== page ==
3. "Then there is the case where a monk has to go on a journey. The thought occurs to him: 'I will have to go on this journey. But when I am going on the journey, it won't be easy to attend to the Buddha's message. Why don't I make an effort beforehand for the attaining of the as-yet- unattained, the reaching of the as-yet-unreached, the realization of the as-yet-unrealized?' So he makes an effort for the attaining of the as-yet-unattained, the reaching of the as-yet-unreached, the realization of the as-yet- unrealized. This is the third ground for the arousal of energy.
  4. "Then there is the case where a monk has gone on a journey. The thought occurs to him: 'I have gone on a journey. While I was going on the journey, I couldn't attend to the Buddha's message. Why don't I make an effort for the attaining of the as-yet-unattained, the reaching of the as- yet-unreached, the realization of the as-yet-unrealized?' So he makes an effort for the attaining of the as-yet- unattained, the reaching of the as-yet-unreached, the realization of the as-yet-unrealized. This is the fourth ground for the arousal of energy.
  5. "Then there is the case where a monk, having gone for alms in a village or town, doesn't get as much coarse or refined food as he would like for his fill. The thought occurs to him: 'I, having gone for alms in a village or town, haven't gotten as much coarse or refined food as I would like for my fill. This body of mine is light & suitable for work. Why don't I make an effort for the attaining of the as-yet-unattained, the reaching of the as- yet-unreached, the realization of the as-yet-unrealized?' So he makes an effort for the attaining of the as-yet- unattained, the reaching of the as-yet-unreached, the realization of the as-yet-unrealized. This is the fifth ground for the arousal of energy.
  6. "Then there is the case where a monk, having gone for alms in a village or town, gets as much coarse or refined food as he would like for his fill. The thought occurs to him: 'I, having gone for alms in a village or town, have gotten as much coarse or refined food as I would like for my fill. This body of mine is light & suitable for work. Why don't I make an effort for the attaining of the as-yet- unattained, the reaching of the as-yet-unreached, the realization of the as-yet-unrealized?' So he makes an effort for the attaining of the as-yet-unattained, the reaching of the as-yet-unreached, the realization of the as-yet- unrealized. This is the sixth ground for the arousal of energy.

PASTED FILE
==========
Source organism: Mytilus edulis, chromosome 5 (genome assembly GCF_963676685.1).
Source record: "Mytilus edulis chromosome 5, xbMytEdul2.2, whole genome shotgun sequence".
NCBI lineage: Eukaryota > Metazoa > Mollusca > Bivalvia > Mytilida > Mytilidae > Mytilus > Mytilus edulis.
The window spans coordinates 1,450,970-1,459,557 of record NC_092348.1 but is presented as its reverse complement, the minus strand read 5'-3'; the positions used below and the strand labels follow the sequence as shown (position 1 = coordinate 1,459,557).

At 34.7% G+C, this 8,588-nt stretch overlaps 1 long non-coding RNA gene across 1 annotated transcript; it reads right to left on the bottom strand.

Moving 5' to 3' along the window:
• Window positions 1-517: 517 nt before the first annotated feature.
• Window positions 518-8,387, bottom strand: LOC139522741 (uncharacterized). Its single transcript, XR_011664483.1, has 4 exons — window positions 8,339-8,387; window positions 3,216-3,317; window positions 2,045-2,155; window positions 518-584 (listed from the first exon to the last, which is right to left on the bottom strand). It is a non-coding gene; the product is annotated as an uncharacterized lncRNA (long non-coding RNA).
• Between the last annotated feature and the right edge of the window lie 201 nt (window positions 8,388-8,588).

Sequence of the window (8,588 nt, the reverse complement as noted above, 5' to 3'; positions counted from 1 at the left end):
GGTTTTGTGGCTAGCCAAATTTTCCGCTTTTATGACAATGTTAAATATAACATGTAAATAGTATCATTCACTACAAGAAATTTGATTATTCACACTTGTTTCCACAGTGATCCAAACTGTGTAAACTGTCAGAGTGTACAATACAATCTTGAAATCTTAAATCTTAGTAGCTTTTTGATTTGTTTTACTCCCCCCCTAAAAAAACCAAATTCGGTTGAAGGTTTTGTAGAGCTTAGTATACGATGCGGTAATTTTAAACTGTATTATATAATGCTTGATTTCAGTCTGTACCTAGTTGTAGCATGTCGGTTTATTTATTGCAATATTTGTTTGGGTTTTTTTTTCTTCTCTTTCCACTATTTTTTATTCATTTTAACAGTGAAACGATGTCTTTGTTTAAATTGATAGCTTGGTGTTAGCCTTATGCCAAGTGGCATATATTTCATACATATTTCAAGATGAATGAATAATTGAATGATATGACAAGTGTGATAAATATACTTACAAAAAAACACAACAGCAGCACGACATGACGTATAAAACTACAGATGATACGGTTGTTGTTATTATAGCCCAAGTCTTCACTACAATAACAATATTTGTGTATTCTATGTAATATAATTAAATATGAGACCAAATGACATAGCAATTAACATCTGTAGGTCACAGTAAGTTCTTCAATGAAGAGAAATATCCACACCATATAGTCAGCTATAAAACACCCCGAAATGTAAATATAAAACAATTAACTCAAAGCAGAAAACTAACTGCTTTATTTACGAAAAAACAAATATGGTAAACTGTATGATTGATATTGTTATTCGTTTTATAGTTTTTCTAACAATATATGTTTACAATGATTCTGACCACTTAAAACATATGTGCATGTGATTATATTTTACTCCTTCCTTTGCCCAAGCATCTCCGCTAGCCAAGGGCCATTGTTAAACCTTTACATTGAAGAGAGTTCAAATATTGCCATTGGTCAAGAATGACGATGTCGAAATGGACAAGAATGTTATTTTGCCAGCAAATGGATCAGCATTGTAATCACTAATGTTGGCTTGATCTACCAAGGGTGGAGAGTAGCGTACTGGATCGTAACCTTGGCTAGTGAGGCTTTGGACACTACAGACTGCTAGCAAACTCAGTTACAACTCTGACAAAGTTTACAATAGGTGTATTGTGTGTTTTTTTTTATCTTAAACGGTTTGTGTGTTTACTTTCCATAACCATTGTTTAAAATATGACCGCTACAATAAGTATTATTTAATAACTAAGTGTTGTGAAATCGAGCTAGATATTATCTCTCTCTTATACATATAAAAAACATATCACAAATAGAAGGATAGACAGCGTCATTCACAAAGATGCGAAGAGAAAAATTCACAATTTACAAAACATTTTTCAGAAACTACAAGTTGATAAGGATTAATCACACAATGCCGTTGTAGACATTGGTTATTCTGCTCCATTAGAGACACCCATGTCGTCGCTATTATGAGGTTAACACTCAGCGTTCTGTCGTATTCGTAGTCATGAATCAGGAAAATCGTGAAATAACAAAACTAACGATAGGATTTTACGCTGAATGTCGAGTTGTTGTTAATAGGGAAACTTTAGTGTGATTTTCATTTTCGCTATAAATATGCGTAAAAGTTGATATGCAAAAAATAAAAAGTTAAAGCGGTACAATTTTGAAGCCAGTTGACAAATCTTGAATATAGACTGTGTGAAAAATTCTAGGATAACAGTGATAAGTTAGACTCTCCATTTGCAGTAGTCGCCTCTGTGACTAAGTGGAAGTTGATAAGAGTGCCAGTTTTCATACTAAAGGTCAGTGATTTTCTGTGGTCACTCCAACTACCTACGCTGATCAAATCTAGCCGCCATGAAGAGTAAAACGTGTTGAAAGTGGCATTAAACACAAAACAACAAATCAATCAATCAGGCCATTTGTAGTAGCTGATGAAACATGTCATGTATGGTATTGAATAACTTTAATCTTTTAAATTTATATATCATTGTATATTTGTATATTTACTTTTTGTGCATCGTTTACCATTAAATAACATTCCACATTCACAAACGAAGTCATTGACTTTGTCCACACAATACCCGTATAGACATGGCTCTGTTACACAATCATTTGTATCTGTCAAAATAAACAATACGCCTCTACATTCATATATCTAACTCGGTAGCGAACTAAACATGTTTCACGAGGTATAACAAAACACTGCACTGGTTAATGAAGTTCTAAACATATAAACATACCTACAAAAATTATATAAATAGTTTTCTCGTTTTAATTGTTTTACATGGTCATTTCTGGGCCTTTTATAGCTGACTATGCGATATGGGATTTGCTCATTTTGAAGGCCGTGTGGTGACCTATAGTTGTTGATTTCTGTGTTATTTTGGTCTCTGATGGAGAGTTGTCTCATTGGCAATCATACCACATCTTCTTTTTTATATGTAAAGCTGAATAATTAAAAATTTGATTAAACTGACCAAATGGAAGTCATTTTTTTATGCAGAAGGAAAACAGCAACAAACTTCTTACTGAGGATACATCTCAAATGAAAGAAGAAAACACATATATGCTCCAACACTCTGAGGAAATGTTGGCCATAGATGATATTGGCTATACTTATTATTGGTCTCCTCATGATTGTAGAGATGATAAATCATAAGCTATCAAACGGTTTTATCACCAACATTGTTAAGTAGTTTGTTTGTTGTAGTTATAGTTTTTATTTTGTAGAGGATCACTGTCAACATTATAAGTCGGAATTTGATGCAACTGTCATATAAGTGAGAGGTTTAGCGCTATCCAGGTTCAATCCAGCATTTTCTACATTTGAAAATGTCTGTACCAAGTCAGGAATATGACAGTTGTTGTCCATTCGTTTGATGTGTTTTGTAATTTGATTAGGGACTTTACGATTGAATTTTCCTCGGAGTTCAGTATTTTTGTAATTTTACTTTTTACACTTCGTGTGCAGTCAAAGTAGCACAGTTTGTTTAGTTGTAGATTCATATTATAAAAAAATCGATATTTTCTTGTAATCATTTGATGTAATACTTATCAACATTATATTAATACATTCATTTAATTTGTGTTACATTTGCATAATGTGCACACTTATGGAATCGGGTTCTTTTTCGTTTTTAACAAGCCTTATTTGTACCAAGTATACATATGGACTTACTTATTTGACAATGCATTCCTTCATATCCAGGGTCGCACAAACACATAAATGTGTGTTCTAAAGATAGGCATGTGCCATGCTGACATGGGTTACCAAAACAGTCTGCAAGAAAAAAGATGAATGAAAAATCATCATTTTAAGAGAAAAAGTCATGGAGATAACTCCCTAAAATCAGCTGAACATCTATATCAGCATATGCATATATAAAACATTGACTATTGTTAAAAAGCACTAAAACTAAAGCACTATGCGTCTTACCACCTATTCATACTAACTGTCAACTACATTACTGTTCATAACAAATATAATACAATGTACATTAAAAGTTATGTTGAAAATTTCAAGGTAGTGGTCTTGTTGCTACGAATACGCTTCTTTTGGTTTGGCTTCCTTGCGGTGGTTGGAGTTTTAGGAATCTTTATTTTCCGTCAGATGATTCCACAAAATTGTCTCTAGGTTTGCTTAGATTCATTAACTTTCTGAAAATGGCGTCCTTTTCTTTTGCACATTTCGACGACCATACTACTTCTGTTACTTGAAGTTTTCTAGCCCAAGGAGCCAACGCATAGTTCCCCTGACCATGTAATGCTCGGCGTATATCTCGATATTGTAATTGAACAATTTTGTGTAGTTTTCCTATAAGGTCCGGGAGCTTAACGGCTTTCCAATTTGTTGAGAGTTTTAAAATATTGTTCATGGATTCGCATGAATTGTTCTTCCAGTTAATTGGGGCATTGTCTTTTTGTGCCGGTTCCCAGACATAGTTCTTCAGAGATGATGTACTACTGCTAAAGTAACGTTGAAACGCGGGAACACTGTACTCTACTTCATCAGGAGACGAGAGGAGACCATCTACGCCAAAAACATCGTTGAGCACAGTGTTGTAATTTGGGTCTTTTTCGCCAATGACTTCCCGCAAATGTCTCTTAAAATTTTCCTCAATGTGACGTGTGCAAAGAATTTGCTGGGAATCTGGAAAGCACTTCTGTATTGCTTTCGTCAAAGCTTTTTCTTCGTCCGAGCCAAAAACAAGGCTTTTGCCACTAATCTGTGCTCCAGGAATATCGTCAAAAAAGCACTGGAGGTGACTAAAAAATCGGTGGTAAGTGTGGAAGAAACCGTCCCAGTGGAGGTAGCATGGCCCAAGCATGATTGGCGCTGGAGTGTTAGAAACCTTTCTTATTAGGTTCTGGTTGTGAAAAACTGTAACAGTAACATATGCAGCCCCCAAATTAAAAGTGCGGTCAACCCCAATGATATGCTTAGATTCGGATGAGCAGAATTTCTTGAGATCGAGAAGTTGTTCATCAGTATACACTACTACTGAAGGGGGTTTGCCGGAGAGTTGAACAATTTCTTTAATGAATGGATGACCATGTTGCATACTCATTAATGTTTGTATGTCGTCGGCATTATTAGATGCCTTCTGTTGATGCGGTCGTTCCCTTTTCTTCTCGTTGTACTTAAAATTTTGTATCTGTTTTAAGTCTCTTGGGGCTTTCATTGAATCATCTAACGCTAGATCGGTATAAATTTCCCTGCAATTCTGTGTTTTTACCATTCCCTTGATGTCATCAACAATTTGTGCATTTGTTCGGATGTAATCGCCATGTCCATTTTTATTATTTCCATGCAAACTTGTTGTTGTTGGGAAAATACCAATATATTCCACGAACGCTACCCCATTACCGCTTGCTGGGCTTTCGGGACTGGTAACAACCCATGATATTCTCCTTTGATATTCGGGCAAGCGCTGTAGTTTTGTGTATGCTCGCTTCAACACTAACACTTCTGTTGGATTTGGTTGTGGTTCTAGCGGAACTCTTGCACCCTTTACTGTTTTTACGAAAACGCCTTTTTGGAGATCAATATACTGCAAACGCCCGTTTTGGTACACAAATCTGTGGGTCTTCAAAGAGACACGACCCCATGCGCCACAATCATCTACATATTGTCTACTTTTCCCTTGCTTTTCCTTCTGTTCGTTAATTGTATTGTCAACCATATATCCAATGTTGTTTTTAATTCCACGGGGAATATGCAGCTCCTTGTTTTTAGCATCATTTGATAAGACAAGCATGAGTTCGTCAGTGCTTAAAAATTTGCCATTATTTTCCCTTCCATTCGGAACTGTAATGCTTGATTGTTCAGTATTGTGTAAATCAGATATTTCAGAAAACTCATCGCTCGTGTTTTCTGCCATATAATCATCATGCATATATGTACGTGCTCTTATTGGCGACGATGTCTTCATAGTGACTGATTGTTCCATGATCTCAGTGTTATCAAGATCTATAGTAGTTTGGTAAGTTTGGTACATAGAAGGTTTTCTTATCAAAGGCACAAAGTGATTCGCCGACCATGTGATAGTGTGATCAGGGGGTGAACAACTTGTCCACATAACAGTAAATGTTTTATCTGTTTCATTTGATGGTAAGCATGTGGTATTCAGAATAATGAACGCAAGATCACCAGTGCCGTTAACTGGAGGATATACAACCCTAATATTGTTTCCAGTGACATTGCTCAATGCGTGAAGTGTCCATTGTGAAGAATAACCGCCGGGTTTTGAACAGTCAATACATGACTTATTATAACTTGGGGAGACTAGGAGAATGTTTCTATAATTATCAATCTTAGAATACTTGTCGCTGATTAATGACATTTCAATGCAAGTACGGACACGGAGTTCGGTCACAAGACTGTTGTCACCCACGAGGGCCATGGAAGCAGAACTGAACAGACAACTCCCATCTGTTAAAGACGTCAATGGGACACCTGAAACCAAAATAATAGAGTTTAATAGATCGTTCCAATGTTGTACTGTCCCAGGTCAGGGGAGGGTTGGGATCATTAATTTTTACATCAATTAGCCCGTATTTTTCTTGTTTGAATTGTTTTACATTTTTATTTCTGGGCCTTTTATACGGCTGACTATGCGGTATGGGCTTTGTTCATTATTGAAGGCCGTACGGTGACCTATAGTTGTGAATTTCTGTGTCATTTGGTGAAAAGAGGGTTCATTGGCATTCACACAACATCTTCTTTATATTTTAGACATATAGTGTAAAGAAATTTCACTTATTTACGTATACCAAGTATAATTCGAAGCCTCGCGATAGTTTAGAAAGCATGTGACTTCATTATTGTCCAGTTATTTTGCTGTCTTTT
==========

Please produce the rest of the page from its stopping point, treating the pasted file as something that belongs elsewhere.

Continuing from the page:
7. "Then there is the case where a monk comes down with a slight illness. The thought occurs to him: 'I have come down with a slight illness. Now, there's the possibility that it could get worse. Why don't I make an effort beforehand for the attaining of the as-yet-unattained, the reaching of the as-yet-unreached, the realization of the as-yet-unrealized?' So he makes an effort for the attaining of the as-yet- unattained, the reaching of the as-yet-unreached, the realization of the as-yet-unrealized. This is the seventh ground for the arousal of energy.
  8. "Then there is the case where a monk has recovered from his illness, not long after his recovery. The thought occurs to him: 'I have recovered from my illness. It's not long after my recovery. Now, there's the possibility that the illness could come back. Why don't I make an effort beforehand for the attaining of the as-yet-unattained, the reaching of the as-yet-unreached, the realization of the as- yet-unrealized?' So he makes an effort for the attaining of the as-yet-unattained, the reaching of the as-yet-unreached, the realization of the as-yet-unrealized. This is the eighth ground for the arousal of energy.

"These are the eight grounds for the arousal of energy."

Anguttara Nikaya VIII.80